The average deposit balance under Prime Minister Jan Dhan Yojana (PMJDY) has more than doubled since the launch of the scheme. The five-year-old scheme, a pet project of the prime minister Narendra Modi, has seen a gradual increase in the average deposit per account from Rs 1,000 in March 2015 to Rs 2,853 in October 2019. There was a consistent rise in the account balance despite a slowdown in rural consumption amid falling rural income. The subdued economic activity has also failed to cause any negative impact on PMJDY accounts.
So far the banks have opened 37.34 crore accounts with outstanding deposits of Rs 1.06 lakh crore. The deposit base of Rs 1 lakh crore may look paltry in front of total deposits of Rs 120 lakh crore in the banking industry, but the total number of beneficiaries at 37.34 crore is huge. It shows the scale and reach of the PMJDY. Concerns abounded earlier on the need to have such a large number of accounts as it involved significant maintenance cost, but the government kept on adding new features to make them attractive for masses.
Currently, a PMJDY offers a RuPay debit card with an overdraft facility. There is also an inbuilt accident insurance cover of Rs 2 lakh in the RuPay card. The overdraft facility under the account is Rs 10,000.
The PMJDY accounts are coming handy for Direct Benefit Transfer (DBT), helping the government plug subsidy leakages by eliminating the middlemen, agents. Over 7.5 crore accounts are already receiving DBT under various schemes. Many suggest that the facility to keep a zero balance account is also popular among people to open an account. The demonetisation exercise, though failed in achieving larger objectives, has helped in opening accounts in semi-urban and rural areas.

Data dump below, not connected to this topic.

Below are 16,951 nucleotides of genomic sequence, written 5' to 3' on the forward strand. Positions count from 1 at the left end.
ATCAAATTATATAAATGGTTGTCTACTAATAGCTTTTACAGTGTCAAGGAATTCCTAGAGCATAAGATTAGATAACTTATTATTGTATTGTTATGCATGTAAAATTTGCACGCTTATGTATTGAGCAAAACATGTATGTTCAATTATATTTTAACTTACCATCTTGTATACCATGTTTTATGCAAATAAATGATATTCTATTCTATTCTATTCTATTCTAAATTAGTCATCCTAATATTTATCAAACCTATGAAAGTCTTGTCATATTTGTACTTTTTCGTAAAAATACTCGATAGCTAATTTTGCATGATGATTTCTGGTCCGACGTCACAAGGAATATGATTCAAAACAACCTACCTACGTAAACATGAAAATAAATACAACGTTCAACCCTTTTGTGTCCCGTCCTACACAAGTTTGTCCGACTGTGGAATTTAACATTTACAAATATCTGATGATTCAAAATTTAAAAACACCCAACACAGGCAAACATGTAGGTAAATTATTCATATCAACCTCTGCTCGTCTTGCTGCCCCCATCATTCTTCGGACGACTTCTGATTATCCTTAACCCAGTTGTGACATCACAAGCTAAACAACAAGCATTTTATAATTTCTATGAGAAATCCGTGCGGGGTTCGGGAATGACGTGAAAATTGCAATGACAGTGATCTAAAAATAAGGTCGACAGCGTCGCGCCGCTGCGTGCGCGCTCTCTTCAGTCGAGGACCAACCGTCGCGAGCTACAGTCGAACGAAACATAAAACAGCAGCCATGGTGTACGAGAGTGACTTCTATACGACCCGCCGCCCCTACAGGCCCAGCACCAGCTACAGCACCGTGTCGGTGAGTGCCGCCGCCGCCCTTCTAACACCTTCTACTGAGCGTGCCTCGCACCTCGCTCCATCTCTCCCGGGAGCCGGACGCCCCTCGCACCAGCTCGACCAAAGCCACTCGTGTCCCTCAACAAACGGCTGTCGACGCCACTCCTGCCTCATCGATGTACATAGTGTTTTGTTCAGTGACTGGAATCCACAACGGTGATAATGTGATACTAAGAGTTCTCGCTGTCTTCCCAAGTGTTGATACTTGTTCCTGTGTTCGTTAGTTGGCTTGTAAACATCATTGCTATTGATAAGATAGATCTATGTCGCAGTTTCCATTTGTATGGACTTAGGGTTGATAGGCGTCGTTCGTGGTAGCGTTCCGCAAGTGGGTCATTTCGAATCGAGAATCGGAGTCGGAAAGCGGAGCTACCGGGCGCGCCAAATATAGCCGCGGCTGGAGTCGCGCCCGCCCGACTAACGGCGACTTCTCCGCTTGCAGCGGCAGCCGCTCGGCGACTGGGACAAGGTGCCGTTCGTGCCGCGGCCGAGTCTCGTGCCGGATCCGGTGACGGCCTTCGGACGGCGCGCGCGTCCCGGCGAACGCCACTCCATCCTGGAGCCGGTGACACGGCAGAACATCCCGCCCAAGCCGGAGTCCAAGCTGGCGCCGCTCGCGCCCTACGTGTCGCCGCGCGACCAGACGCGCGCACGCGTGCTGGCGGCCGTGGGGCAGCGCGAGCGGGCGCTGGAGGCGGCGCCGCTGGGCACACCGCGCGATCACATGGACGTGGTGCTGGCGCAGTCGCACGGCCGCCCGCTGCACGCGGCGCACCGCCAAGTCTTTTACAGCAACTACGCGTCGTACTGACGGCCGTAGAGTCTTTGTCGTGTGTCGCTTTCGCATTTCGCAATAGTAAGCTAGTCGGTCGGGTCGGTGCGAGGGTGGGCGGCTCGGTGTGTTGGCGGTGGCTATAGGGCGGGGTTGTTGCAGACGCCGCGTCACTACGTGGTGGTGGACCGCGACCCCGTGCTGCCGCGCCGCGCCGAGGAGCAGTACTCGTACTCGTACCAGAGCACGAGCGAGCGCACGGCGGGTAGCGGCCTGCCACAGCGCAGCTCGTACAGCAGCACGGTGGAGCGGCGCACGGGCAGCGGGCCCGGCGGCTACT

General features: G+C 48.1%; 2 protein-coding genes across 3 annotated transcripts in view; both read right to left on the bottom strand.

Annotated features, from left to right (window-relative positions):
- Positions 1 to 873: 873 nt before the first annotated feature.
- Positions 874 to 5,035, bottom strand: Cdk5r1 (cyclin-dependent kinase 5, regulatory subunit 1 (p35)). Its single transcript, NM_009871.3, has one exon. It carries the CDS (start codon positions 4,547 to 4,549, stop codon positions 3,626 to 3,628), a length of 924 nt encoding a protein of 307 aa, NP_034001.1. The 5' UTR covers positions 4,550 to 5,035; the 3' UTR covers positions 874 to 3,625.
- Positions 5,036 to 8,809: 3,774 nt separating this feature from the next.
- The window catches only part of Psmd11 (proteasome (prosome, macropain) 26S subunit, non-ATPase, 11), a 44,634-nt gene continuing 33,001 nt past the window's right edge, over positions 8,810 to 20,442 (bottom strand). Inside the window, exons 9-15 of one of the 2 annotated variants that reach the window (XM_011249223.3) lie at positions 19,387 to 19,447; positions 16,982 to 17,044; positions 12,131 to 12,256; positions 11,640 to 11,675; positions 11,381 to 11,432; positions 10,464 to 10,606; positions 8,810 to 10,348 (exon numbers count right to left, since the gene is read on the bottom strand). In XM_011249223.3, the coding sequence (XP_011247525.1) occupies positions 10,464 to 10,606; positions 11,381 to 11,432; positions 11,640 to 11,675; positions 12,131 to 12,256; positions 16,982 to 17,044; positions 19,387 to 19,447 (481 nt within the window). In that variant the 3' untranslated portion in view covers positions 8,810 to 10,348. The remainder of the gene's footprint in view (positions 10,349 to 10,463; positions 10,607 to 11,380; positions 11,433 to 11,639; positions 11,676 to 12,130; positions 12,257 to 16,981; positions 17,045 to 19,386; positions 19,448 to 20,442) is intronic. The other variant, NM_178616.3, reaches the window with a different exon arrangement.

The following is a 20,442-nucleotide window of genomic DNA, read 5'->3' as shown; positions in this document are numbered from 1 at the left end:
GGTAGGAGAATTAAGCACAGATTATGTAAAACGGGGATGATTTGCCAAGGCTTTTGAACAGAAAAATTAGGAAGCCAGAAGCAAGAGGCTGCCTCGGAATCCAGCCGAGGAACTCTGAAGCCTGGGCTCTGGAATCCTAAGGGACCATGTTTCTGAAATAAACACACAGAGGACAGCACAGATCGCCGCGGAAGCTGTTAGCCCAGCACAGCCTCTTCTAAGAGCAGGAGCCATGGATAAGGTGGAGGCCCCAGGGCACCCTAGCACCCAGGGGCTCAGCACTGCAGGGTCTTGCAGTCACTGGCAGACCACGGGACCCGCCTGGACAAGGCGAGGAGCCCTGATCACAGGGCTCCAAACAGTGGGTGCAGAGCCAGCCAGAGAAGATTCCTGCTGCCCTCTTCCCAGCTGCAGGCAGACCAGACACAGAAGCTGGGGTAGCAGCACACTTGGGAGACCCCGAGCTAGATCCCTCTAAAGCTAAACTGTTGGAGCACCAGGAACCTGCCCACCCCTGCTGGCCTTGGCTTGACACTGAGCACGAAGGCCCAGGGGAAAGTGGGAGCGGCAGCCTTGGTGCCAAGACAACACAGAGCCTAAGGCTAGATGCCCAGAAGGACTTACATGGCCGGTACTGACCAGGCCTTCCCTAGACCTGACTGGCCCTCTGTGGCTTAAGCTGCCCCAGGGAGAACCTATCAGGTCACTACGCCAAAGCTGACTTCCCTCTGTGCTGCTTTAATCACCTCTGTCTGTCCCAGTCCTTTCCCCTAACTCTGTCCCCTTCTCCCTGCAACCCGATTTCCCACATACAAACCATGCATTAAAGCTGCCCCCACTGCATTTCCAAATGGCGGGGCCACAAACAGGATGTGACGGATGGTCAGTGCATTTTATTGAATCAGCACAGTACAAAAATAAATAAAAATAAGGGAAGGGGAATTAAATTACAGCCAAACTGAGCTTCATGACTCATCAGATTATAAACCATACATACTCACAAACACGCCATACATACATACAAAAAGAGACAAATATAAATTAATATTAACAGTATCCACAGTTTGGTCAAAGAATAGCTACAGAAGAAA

Many still question the impact of the PMJDY. The facility to allow people open accounts without proper documentation raises concerns and rightfully so. The RBI provides a relaxed KYC process where people without proof can provide a self-attested photo and thumb impression to open an account. These accounts are allowed a maximum deposit of Rs 1 lakh and withdrawal facility of Rs 10,000 per month.
There are also dormant accounts in the system. The inoperative accounts lasting for a year are about 15 per cent. A similar percentage comprises zero balance accounts.
The PMJDY is clearly playing its part in achieving the financial inclusion objective. The credit history of depositors is getting built. These depositors will soon become eligible to get loans from banks. The scheme is also supported by other policy measures such as the institutional framework of payments banks and small finance banks. These differentiated banks are given licences to achieve the financial inclusion objective. Similarly, the RBI has also given licence to erstwhile micro-finance institution Bandhan Bank as a full-scale bank. Similarly, hundreds of fintech lenders are reaching out to underserved and unbanked customers to support them with funding.
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